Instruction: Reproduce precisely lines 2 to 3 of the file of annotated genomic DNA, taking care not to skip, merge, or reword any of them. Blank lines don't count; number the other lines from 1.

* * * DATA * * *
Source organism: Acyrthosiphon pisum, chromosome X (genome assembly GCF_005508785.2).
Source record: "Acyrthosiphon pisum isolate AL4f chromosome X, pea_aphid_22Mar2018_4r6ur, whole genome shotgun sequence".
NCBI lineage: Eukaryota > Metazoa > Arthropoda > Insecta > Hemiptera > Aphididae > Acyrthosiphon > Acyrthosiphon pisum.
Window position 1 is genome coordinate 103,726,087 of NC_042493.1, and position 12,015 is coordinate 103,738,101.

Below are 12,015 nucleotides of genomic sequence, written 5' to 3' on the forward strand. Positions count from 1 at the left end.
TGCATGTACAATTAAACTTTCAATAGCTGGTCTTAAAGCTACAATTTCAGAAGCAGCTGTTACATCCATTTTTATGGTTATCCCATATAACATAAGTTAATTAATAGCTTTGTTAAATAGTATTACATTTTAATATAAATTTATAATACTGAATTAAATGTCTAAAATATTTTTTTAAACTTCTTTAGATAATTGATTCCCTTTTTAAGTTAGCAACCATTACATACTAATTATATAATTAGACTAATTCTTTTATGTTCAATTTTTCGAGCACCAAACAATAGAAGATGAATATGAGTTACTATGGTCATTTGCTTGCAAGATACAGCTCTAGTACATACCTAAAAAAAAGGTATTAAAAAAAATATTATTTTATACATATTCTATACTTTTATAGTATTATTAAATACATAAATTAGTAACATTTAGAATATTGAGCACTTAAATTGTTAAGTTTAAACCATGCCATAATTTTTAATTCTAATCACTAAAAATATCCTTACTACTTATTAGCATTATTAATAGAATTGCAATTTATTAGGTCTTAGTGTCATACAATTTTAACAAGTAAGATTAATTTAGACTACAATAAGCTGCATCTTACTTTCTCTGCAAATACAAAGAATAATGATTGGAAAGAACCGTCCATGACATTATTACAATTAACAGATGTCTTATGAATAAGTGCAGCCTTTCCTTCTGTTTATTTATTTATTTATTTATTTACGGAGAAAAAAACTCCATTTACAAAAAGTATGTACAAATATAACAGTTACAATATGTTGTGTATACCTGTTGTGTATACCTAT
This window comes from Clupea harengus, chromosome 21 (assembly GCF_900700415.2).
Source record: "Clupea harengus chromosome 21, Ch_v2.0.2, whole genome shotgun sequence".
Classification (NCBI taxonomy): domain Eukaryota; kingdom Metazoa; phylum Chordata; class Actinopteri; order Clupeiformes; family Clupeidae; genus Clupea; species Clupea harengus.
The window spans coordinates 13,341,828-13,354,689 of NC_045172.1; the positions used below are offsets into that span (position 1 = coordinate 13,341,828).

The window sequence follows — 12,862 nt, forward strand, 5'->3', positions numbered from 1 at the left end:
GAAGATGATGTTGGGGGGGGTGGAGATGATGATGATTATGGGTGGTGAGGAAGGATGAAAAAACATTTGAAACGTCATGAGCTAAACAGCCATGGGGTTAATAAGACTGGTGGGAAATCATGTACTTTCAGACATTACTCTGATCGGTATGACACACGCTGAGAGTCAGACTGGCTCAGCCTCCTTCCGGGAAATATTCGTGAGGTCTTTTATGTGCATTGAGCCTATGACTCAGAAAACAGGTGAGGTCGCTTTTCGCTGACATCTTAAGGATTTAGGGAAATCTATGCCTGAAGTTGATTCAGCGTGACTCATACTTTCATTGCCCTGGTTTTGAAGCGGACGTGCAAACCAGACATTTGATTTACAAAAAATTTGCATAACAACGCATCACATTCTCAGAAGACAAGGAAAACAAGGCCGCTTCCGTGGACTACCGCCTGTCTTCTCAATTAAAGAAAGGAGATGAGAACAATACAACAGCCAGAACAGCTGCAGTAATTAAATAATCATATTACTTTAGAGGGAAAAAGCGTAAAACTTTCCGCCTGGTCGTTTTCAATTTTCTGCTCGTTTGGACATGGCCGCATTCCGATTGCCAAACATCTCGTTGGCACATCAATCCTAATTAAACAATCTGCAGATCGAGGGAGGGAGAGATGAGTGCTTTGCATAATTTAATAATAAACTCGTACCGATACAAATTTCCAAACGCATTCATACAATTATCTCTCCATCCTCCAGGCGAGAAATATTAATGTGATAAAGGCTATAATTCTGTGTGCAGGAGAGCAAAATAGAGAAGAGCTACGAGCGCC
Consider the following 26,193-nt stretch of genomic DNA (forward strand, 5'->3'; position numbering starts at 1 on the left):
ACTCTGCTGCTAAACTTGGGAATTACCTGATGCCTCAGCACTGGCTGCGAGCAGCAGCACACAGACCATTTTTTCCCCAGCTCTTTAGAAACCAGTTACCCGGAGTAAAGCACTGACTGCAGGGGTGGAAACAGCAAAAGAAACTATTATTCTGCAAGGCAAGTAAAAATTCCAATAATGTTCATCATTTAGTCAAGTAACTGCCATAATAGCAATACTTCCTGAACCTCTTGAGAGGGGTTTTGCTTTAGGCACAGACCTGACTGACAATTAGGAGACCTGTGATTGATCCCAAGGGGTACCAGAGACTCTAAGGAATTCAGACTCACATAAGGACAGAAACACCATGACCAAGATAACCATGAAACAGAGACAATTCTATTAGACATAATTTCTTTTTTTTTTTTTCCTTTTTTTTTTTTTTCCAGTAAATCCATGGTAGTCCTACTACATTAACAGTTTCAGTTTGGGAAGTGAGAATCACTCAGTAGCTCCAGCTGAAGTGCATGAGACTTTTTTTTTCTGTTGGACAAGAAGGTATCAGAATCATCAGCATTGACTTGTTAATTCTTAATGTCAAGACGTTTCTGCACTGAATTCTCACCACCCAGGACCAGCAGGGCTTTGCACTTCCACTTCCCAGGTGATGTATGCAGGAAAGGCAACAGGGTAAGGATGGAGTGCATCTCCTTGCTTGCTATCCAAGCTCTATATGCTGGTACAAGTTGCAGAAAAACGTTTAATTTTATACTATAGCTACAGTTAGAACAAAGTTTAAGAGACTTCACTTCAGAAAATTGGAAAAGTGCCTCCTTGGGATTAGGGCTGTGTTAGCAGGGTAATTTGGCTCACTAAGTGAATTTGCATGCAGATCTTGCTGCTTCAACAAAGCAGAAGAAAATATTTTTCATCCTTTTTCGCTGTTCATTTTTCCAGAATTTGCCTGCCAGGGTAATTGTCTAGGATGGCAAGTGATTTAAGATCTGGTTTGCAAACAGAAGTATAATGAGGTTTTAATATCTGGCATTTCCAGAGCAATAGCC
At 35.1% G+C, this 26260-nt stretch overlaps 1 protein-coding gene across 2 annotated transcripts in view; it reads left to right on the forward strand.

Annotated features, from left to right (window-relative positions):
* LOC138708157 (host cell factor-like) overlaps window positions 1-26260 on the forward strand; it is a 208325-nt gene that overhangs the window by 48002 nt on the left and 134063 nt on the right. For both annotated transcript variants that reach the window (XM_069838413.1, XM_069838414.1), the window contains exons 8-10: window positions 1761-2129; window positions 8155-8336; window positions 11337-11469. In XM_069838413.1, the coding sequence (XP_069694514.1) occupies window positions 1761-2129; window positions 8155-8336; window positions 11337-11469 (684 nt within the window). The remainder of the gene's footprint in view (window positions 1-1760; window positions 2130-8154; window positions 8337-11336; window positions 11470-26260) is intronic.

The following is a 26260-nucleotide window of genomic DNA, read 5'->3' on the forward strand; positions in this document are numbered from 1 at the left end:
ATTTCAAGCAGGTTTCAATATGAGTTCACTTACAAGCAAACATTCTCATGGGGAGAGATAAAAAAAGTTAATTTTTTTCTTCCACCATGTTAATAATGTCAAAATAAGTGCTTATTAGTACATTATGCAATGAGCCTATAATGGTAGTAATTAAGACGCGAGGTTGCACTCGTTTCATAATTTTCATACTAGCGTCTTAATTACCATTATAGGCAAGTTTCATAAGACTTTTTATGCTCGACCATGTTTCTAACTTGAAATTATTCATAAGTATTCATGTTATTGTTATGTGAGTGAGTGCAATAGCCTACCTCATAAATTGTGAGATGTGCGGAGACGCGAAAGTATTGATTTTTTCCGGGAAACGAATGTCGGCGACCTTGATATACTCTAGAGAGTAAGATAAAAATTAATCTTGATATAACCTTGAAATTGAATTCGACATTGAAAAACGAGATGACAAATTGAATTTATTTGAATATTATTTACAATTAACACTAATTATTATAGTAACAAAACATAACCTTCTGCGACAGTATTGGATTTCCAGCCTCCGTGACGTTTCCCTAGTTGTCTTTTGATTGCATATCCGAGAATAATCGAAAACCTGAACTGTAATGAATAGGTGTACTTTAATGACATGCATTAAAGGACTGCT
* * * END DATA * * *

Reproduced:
Source record: "Acyrthosiphon pisum isolate AL4f chromosome X, pea_aphid_22Mar2018_4r6ur, whole genome shotgun sequence".
NCBI lineage: Eukaryota > Metazoa > Arthropoda > Insecta > Hemiptera > Aphididae > Acyrthosiphon > Acyrthosiphon pisum.